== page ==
MONTREAL, Dec. 10 /PRNewswire-FirstCall/ -- Celmed BioSciences, a subsidiary of Theratechnologies (TSX:TH), announced today that it has signed a collaboration agreement with the National Heart, Lung and Blood Institute (NHLBI) and the National Institutes of Health (NIH) Clinical Center in Bethesda, MD. The agreement involves preclinical research in human cells using Celmed's photodynamic (PDT) Theralux(TM) device, for the treatment of graft- versus-host disease (GvHD), a major life-threatening side effect associated with allogeneic transplants (from a donor). Celmed's PDT-based approach is aimed at specifically eliminating the T lymphocytes that cause GvHD following an allogeneic transplant while keeping the antileukemic effect of the graft.
"We are very pleased that an institution as prominent as the NIH and its world-renowned researchers/clinicians are collaborating with us to find a treatment for GvHD," said Dr. Andre de Villers, President and CEO of Celmed. "We are already preparing the clinical stage for Theralux(TM) in GvHD as we plan to initiate a Canadian clinical study soon. These GvHD studies, combined with our ongoing study in non-Hodgkin's lymphoma, clearly demonstrate that our Theralux(TM) PDT device is a versatile platform, capable of treating a broad range of indications," he added.
The objective of the collaboration announced today is to develop, evaluate and optimize a clinical-scale method for ex vivo selective photodepletion of host-reactive donor T lymphocytes using Celmed's proprietary drug, TH9402, and photodynamic purging and to test the safety and efficacy of selectively depleted (SD) allografts in a Phase l/ll clinical trial of allogeneic peripheral blood stem cell transplantation (SCT). Dr. John Barrett, Chief of the Stem Cell Transplant Program, Clinical Hematology Branch of the NIH, an authority on stem cell transplants, has gathered an experienced team comprising Scott R. Solomon, M.D., Stem Cell Transplant Program, Clinical Hematology Branch, NHLBI and Elizabeth J. Read, M.D., Chief, Cell Processing Section, Department of Transfusion Medicine (DTM), Clinical Center.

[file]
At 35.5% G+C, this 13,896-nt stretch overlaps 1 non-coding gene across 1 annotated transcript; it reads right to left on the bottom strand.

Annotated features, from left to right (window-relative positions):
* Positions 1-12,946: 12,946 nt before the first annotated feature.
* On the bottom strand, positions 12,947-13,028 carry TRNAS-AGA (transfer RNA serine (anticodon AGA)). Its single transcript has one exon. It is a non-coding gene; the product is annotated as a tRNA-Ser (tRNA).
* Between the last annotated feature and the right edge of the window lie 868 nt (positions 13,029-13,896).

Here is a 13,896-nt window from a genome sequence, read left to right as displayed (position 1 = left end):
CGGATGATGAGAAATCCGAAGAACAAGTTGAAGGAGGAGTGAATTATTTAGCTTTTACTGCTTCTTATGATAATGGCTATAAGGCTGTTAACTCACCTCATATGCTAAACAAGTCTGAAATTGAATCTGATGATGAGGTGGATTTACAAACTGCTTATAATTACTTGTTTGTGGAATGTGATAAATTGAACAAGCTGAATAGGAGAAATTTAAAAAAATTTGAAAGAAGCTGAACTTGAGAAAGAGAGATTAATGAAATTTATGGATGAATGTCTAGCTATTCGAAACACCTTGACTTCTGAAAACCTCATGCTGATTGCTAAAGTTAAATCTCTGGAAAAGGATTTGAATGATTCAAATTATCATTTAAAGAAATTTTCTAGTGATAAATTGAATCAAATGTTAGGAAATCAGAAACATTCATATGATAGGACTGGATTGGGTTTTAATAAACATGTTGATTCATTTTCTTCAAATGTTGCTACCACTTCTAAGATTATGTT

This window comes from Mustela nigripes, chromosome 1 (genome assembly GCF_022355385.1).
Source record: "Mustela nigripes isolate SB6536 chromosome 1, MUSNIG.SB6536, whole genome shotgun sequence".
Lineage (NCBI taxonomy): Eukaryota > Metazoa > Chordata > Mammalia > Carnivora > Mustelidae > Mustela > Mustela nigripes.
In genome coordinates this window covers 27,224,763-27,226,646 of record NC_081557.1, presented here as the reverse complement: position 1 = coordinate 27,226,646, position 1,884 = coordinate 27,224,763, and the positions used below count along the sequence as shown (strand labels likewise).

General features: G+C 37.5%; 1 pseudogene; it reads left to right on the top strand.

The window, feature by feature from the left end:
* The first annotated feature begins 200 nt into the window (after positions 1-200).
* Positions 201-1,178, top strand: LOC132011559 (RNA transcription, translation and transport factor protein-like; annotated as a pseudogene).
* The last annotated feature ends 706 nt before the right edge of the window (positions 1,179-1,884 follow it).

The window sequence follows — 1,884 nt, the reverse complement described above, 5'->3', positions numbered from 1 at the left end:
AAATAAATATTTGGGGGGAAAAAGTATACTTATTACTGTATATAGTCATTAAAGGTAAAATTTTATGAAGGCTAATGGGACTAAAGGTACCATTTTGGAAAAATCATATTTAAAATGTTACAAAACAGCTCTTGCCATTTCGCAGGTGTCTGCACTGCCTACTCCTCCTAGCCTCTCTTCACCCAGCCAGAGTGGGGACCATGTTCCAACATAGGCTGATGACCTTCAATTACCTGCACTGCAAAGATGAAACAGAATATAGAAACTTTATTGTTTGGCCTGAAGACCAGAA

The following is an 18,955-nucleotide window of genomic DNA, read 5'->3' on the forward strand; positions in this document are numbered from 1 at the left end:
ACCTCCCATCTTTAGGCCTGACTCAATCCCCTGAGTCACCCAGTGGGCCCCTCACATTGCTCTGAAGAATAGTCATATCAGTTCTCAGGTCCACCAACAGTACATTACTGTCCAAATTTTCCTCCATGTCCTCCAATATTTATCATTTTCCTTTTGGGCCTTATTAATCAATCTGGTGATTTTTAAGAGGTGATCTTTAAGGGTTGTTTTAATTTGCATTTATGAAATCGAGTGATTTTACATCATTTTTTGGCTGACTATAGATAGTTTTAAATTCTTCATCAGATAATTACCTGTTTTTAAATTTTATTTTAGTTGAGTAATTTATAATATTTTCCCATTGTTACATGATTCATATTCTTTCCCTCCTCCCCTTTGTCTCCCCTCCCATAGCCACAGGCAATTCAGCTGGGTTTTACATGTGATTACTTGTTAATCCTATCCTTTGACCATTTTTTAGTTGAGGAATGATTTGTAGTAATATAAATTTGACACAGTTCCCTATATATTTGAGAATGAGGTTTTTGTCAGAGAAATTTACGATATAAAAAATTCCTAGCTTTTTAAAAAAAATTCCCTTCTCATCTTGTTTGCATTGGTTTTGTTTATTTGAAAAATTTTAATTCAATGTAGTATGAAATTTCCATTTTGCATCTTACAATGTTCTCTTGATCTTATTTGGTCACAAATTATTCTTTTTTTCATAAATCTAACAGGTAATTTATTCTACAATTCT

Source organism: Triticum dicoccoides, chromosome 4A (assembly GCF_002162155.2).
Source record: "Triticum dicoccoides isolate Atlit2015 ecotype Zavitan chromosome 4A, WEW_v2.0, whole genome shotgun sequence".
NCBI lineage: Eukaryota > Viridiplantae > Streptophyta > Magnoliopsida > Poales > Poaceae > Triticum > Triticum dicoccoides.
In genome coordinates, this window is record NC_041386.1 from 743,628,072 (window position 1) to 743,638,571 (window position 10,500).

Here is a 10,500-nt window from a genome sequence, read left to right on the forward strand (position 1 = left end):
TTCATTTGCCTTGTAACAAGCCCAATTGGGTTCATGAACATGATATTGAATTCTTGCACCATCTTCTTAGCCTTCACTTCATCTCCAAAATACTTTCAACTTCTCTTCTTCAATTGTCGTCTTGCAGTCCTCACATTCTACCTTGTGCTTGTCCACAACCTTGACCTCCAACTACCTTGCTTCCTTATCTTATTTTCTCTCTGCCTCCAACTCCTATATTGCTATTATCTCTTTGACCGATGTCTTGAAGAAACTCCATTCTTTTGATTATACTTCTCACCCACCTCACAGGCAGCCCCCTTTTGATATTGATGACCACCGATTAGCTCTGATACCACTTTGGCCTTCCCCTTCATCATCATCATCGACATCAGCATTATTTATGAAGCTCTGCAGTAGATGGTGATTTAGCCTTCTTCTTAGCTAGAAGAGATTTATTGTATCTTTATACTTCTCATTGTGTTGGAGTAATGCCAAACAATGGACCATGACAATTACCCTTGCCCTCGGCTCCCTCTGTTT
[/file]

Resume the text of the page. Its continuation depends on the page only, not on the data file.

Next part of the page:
About the use of the Theralux(TM) system to purge tumor cells in
An autologous transplantation is a procedure through which blood stem cells are withdrawn from the patient prior to a high dose chemotherapy regimen and subsequently given back (engrafted) to the patient to rescue blood cells and the immune system. Celmed's proprietary Theralux(TM) device is designed to specifically purge cancer cells contaminating the blood stem cells prior to engraftment. With the Theralux(TM) system, a proprietary drug, TH9402, selectively enters the cancer cells of the graft. As a light source is applied to the graft, the cancerous cells containing TH9402 are killed, leaving only normal cells in the graft behind.
About the use of the Theralux(TM) system to prevent GvHD after allogeneic
Allogeneic SCT from an HLA-matched family donor is the treatment of choice for a wide range of blood cancers resistant to standard chemotherapies. Unfortunately only 25-30% of patients are able to find a related matched donor. For the others, transplantation from a matched unrelated or mismatched related donor is possible but associated with higher risks. Allogeneic SCT has a major side effect known as GvHD, a life threatening condition in which organs of the patient are destroyed by the newly formed immune system.
Celmed has broadened the application of Theralux(TM) to the purging of alloreactive immune cells that cause GvHD. Theralux(TM) was designed to selectively eliminate GvHD-causing immune cells while sparing the majority of normal immune cells, providing a new means of preventing GvHD in patients requiring allogeneic transplantation. Exciting pre-clinical results have been published by Drs. Denis?Claude Roy of Maisonneuve-Rosemont Hospital and Nelson J. Chao of Duke University. Additional information on the Theralux(TM) platform, clinical trials on GvHD and other indications, as well as current research is available on the Company's website: http://www.celmedbio.com/ .
About Celmed BioSciences
Celmed BioSciences, a private company spun off by Theratechnologies in 2001, targets niche applications in oncology and neurology. Headquartered in Montreal with research facilities in Canada and the United States, Celmed develops cell-based therapies for the treatment of hematological, immune and neurodegenerative disorders.
Theratechnologies (TSX:TH) is a Canadian biotechnology company engaged in the discovery and development of therapeutic products in the field of endocrinology and metabolism. The Company has and is developing a portfolio of peptides at various stages of development for the treatment of catabolic (loss of the body's synthesis and regeneration capacity) and metabolic disorders, as well as osteoporosis and type II diabetes. In addition, Theratechnologies is expanding its peptide portfolio through proven, proprietary technologies.
This press release contains forward-looking statements, which reflect Celmed's current expectations regarding future development of the Theralux(TM) system. Such statements inherently involve numerous risks and uncertainties, including the availability of funds and resources to pursue preclinical and clinical projects, the successful and timely completion of clinical studies, and the granting of the necessary approvals by the regulatory authorities. Actual future results may differ materially from the anticipated results expressed in the forward-looking statements contained in this press release. Investors are cautioned against placing undue importance on this forward-looking information and should consult Theratechnologies' 2002 Annual Report, which contains a more exhaustive analysis of risks and uncertainties.
CELMED BIOSCIENCES INC.